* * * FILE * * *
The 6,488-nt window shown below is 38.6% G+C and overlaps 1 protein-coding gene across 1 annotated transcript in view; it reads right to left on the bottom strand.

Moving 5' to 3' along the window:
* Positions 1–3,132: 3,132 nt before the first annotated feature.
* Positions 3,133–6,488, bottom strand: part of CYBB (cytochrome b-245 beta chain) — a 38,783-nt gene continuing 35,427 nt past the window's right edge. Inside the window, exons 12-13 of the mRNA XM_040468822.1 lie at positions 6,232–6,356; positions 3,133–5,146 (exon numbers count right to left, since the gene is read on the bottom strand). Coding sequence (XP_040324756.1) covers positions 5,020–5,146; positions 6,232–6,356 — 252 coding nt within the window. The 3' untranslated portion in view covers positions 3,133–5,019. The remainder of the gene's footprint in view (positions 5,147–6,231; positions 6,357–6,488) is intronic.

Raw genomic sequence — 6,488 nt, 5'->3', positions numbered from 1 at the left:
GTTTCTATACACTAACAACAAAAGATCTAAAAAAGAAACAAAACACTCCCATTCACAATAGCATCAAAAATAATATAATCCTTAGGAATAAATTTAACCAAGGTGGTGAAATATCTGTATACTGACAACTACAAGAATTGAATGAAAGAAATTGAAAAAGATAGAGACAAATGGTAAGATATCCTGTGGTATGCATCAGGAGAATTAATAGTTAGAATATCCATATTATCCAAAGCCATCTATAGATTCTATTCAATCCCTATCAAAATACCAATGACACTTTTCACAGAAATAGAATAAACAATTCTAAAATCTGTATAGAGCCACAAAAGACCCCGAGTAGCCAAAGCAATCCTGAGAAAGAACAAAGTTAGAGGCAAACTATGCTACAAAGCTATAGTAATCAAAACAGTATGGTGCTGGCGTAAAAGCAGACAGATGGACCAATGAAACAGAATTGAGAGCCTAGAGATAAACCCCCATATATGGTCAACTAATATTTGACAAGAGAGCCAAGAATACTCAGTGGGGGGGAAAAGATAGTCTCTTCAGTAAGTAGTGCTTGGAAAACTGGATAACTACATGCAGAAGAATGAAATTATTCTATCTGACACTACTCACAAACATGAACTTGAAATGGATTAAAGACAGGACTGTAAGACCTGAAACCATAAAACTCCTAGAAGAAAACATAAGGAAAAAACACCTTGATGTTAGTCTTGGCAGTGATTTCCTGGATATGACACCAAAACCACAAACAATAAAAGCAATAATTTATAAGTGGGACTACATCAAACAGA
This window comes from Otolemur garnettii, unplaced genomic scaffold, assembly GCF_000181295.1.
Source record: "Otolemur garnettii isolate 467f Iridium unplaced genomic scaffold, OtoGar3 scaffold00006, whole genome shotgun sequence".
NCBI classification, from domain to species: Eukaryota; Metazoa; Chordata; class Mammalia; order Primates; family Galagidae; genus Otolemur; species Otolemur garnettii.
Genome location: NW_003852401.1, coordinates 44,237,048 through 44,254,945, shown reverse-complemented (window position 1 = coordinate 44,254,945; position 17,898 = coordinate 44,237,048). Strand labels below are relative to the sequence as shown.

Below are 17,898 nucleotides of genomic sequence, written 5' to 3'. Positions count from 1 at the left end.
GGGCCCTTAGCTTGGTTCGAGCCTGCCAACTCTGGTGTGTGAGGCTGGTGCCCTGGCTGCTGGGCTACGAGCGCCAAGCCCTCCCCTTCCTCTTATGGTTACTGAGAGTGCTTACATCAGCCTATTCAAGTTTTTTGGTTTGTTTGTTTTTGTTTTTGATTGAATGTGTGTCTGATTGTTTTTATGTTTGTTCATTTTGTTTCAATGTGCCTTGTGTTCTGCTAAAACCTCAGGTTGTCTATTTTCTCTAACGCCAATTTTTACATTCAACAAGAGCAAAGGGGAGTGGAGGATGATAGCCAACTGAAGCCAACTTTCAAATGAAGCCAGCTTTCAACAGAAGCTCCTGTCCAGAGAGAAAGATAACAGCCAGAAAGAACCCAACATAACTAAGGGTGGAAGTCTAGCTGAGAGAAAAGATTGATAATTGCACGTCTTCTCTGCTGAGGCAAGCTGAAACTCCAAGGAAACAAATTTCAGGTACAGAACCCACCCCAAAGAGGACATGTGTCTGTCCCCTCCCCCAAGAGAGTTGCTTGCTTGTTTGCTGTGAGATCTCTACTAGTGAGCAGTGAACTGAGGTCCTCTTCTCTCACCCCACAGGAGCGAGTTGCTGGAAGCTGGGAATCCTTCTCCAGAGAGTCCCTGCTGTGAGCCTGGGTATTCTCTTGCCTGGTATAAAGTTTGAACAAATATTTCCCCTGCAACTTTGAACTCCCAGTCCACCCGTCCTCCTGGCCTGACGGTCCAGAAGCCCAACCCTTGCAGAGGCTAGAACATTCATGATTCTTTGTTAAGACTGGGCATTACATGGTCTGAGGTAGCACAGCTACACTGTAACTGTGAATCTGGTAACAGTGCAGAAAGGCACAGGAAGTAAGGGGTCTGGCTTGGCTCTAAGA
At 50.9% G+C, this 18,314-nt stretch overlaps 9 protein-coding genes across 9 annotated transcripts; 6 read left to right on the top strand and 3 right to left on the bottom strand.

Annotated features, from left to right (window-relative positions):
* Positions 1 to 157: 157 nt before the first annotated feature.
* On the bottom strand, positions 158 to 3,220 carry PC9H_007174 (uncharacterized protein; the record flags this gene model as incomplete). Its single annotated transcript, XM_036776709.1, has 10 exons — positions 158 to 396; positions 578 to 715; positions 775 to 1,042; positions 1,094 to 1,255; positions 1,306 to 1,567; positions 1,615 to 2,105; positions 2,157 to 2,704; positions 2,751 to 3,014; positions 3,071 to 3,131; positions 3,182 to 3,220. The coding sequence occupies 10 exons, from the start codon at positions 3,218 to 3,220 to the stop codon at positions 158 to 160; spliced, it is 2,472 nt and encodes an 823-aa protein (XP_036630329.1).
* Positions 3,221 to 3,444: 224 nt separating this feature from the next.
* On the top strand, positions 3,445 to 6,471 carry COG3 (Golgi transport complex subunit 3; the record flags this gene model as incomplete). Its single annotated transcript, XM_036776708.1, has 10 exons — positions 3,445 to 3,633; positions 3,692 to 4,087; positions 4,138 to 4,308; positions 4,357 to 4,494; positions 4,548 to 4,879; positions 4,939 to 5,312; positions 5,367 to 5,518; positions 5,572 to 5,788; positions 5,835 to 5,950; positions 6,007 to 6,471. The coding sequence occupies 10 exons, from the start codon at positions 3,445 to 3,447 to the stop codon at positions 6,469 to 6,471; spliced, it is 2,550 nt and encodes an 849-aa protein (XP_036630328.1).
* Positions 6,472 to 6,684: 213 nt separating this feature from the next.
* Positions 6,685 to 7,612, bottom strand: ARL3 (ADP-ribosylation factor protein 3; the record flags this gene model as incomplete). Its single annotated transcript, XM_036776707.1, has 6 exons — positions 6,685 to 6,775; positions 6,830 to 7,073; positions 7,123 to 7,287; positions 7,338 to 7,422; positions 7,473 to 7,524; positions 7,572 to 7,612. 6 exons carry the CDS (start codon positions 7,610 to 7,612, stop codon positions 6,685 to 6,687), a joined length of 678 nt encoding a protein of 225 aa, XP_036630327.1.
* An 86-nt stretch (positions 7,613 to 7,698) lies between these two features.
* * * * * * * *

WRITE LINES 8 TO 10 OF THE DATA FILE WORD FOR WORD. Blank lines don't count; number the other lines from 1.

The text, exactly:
Source record: "Otolemur garnettii isolate 467f Iridium unplaced genomic scaffold, OtoGar3 scaffold00006, whole genome shotgun sequence".
NCBI classification, from domain to species: Eukaryota; Metazoa; Chordata; class Mammalia; order Primates; family Galagidae; genus Otolemur; species Otolemur garnettii.
Genome location: NW_003852401.1, coordinates 44,237,048 through 44,254,945, shown reverse-complemented (window position 1 = coordinate 44,254,945; position 17,898 = coordinate 44,237,048). Strand labels below are relative to the sequence as shown.